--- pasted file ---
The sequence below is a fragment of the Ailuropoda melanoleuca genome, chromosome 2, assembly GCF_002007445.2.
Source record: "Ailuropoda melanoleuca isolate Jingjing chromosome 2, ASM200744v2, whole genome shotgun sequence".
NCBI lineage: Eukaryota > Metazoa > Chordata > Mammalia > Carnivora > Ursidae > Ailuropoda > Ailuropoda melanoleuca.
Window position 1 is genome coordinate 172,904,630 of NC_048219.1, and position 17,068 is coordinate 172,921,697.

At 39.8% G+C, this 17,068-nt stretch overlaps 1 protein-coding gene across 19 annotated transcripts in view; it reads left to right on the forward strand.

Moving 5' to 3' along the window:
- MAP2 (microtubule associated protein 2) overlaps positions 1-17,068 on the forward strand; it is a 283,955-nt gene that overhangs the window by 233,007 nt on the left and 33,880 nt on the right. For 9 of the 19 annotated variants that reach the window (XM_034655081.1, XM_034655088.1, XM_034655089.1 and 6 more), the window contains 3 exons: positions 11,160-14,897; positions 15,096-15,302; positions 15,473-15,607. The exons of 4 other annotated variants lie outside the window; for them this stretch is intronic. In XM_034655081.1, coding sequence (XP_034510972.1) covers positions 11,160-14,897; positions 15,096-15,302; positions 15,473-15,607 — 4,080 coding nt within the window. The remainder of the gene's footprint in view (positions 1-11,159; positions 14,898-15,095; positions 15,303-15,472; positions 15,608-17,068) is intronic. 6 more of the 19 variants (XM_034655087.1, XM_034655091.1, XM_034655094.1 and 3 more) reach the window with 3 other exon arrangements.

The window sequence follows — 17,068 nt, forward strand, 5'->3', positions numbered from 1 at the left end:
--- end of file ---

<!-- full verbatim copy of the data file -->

The sequence below is a fragment of the Ailuropoda melanoleuca genome, chromosome 2, assembly GCF_002007445.2.
Source record: "Ailuropoda melanoleuca isolate Jingjing chromosome 2, ASM200744v2, whole genome shotgun sequence".
NCBI lineage: Eukaryota > Metazoa > Chordata > Mammalia > Carnivora > Ursidae > Ailuropoda > Ailuropoda melanoleuca.
Window position 1 is genome coordinate 172,904,630 of NC_048219.1, and position 17,068 is coordinate 172,921,697.

At 39.8% G+C, this 17,068-nt stretch overlaps 1 protein-coding gene across 19 annotated transcripts in view; it reads left to right on the forward strand.

Moving 5' to 3' along the window:
- MAP2 (microtubule associated protein 2) overlaps positions 1-17,068 on the forward strand; it is a 283,955-nt gene that overhangs the window by 233,007 nt on the left and 33,880 nt on the right. For 9 of the 19 annotated variants that reach the window (XM_034655081.1, XM_034655088.1, XM_034655089.1 and 6 more), the window contains 3 exons: positions 11,160-14,897; positions 15,096-15,302; positions 15,473-15,607. The exons of 4 other annotated variants lie outside the window; for them this stretch is intronic. In XM_034655081.1, coding sequence (XP_034510972.1) covers positions 11,160-14,897; positions 15,096-15,302; positions 15,473-15,607 — 4,080 coding nt within the window. The remainder of the gene's footprint in view (positions 1-11,159; positions 14,898-15,095; positions 15,303-15,472; positions 15,608-17,068) is intronic. 6 more of the 19 variants (XM_034655087.1, XM_034655091.1, XM_034655094.1 and 3 more) reach the window with 3 other exon arrangements.

The window sequence follows — 17,068 nt, forward strand, 5'->3', positions numbered from 1 at the left end: